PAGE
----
She switched off the radio then began her survey of the house and moved from room to room, locking windows and bolting doors. Blinds were drawn and curtains closed until finally everything was secure. It was then that Natalie became keenly aware that she was all alone without even a cat to keep her company.

A noise crashed through her reverie, erupting from the backyard as though someone had lunged headlong into the trash cans. A ensuing mental picture of  a gun-wielding bandit was shoved quickly out of Natalie’s mind. Even so, she realized that in ironic reality, her backyard intruder was more likely to be a murderer on the lam than a bandit with a gun.  Things were getting all too real  and fear seeped in through her skin. She began to tremble.

Natalie tiptoed her way to the backdoor, sliding back the curtains to catch a glimpse at the yard. Before her eyes could focus, someone on the other side of the door banged loudly and next thing she knew, Natalie found herself face to face with a dark figure peering at her through the glass.

Jumping back quickly, she sank into the shadows where she remained for a long, heart-pounding moment. Silence screamed in her ears as she strained to detect any possible clue as to who was standing on the steps on the other side of the door. Her efforts were answered by no sound, no voice and no one calling her name. Thoughts of the killer crowded her mind, and she dared not speak in case her fears were real.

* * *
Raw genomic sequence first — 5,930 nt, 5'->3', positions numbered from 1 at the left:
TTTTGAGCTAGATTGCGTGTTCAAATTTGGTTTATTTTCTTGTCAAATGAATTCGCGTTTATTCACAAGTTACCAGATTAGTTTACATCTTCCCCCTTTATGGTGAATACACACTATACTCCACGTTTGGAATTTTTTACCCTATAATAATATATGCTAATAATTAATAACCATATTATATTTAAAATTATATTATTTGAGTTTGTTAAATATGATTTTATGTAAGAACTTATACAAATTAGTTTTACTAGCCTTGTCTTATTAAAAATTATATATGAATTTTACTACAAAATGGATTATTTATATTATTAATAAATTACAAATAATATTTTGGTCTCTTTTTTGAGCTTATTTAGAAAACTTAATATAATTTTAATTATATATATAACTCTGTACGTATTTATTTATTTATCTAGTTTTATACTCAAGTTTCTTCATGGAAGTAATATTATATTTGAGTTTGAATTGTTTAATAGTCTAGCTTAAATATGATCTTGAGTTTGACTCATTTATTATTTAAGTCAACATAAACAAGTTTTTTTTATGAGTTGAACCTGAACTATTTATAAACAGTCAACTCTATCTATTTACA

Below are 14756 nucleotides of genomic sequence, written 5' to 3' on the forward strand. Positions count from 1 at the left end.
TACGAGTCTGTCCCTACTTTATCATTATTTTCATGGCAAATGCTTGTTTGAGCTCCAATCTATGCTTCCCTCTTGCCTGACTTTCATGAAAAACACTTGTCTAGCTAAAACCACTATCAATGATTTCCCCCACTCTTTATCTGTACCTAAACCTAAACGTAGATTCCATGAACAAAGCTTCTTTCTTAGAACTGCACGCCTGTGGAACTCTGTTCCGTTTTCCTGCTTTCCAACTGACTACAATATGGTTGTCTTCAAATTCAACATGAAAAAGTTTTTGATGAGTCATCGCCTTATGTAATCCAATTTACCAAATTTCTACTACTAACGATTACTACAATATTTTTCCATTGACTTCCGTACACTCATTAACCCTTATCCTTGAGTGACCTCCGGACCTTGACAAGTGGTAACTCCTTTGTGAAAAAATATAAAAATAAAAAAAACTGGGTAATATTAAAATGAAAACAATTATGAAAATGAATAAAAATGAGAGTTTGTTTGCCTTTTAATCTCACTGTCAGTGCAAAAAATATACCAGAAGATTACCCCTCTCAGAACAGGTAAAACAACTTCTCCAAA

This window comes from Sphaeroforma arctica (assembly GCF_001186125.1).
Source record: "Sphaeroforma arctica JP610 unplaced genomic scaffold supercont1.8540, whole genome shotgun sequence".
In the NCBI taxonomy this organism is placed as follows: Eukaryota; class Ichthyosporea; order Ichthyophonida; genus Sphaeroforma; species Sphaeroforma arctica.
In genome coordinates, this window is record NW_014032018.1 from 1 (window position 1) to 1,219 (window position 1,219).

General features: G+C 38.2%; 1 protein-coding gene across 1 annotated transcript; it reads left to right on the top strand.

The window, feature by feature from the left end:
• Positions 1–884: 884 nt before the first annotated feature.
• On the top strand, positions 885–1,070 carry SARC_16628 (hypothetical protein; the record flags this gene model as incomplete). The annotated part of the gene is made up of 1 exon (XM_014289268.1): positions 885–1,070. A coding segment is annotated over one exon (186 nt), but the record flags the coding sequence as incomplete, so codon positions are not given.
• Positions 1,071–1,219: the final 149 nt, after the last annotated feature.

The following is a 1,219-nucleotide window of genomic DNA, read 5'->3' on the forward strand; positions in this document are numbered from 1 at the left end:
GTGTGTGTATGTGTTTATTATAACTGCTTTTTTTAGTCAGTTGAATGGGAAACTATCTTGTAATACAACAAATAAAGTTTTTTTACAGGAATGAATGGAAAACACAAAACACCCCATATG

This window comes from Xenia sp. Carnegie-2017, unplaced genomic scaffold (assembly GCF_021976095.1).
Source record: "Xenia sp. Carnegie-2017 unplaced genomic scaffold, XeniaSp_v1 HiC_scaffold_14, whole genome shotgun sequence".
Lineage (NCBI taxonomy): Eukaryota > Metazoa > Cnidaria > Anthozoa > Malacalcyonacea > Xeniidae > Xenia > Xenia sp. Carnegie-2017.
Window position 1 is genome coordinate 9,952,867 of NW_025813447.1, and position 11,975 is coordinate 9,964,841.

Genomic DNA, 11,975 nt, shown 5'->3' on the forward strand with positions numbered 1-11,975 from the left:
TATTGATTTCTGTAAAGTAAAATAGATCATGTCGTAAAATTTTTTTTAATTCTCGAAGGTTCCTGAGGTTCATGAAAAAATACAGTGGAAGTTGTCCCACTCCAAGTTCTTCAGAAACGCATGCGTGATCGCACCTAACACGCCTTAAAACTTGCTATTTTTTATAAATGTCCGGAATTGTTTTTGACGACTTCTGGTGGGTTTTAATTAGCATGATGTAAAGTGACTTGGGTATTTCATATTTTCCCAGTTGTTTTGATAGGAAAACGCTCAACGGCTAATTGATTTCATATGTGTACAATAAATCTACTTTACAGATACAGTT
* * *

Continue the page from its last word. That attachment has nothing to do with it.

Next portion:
From her shadowy refuge, Natalie’s vision turned to some small, slanted squares of light cast upon the floor by a light outside. Her eyes followed the pattern into the other room where she spotted a crumpled shape in the middle of the floor. From the very depths of her soul, she knew the shape was a body. It was surrounded by a crimson pool, a growing blackness in the darkened room.

Natalie’s heart leaped to her throat as terror wrapped its icy fingers around her neck. She had no idea how the body got there but even in its twisted position, she could make out that it was female. Strands of hair covered the face as the body lay in a ruined heap. The girl appeared to be about 30 with brown hair, not too unlike herself.  Natalie forced herself away from her hiding place and crept slowly to the body, keeping low to avoid detection.

As Natalie knelt beside the bleeding corpse, the yard exploded with the fast, staccato rhythm of helicopter blades chopping through the night air and the bright white beam of a searchlight. A distant voice announced to the unknown stranger on the other side of Natalie’s door that he was surrounded. Time to give himself up.

Then several men in SWAT gear loomed over Natalie, peering down at her. In their faces she saw both pity and revulsion.

“Looks like we got here too late. He got another one,” one of them announced as he checked for pulse on the crumpled figure’s wrist.

When he turned the body over, Natalie’s hair fell away and revealed her face. Her blood leaked in large drops onto the floor and her eyes stared upward blankly.

This time Naomi was right. There really was a killer on the loose.